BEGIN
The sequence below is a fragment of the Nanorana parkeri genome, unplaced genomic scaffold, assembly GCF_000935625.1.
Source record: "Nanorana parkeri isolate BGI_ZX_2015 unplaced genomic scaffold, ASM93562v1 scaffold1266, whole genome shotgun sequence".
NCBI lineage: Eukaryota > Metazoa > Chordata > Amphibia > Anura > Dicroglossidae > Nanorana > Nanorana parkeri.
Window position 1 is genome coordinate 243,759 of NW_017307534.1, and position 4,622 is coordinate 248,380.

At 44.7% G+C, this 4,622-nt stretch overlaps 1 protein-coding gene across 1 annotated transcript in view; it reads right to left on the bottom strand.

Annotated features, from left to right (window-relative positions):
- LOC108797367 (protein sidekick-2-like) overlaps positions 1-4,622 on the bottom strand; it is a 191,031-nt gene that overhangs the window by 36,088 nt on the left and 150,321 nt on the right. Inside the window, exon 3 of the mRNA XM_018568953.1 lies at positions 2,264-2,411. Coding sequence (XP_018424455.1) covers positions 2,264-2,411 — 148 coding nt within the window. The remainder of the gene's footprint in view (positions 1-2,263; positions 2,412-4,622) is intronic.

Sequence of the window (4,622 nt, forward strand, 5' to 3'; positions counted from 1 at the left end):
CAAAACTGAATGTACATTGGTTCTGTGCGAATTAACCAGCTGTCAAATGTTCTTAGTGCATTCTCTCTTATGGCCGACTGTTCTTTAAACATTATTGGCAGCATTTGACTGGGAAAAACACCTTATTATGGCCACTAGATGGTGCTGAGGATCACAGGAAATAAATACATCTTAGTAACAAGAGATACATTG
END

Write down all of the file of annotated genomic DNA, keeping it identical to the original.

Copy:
The sequence below is a fragment of the Nanorana parkeri genome, unplaced genomic scaffold, assembly GCF_000935625.1.
Source record: "Nanorana parkeri isolate BGI_ZX_2015 unplaced genomic scaffold, ASM93562v1 scaffold1266, whole genome shotgun sequence".
NCBI lineage: Eukaryota > Metazoa > Chordata > Amphibia > Anura > Dicroglossidae > Nanorana > Nanorana parkeri.
Window position 1 is genome coordinate 243,759 of NW_017307534.1, and position 4,622 is coordinate 248,380.

At 44.7% G+C, this 4,622-nt stretch overlaps 1 protein-coding gene across 1 annotated transcript in view; it reads right to left on the bottom strand.

Annotated features, from left to right (window-relative positions):
- LOC108797367 (protein sidekick-2-like) overlaps positions 1-4,622 on the bottom strand; it is a 191,031-nt gene that overhangs the window by 36,088 nt on the left and 150,321 nt on the right. Inside the window, exon 3 of the mRNA XM_018568953.1 lies at positions 2,264-2,411. Coding sequence (XP_018424455.1) covers positions 2,264-2,411 — 148 coding nt within the window. The remainder of the gene's footprint in view (positions 1-2,263; positions 2,412-4,622) is intronic.

Sequence of the window (4,622 nt, forward strand, 5' to 3'; positions counted from 1 at the left end):
CAAAACTGAATGTACATTGGTTCTGTGCGAATTAACCAGCTGTCAAATGTTCTTAGTGCATTCTCTCTTATGGCCGACTGTTCTTTAAACATTATTGGCAGCATTTGACTGGGAAAAACACCTTATTATGGCCACTAGATGGTGCTGAGGATCACAGGAAATAAATACATCTTAGTAACAAGAGATACATTG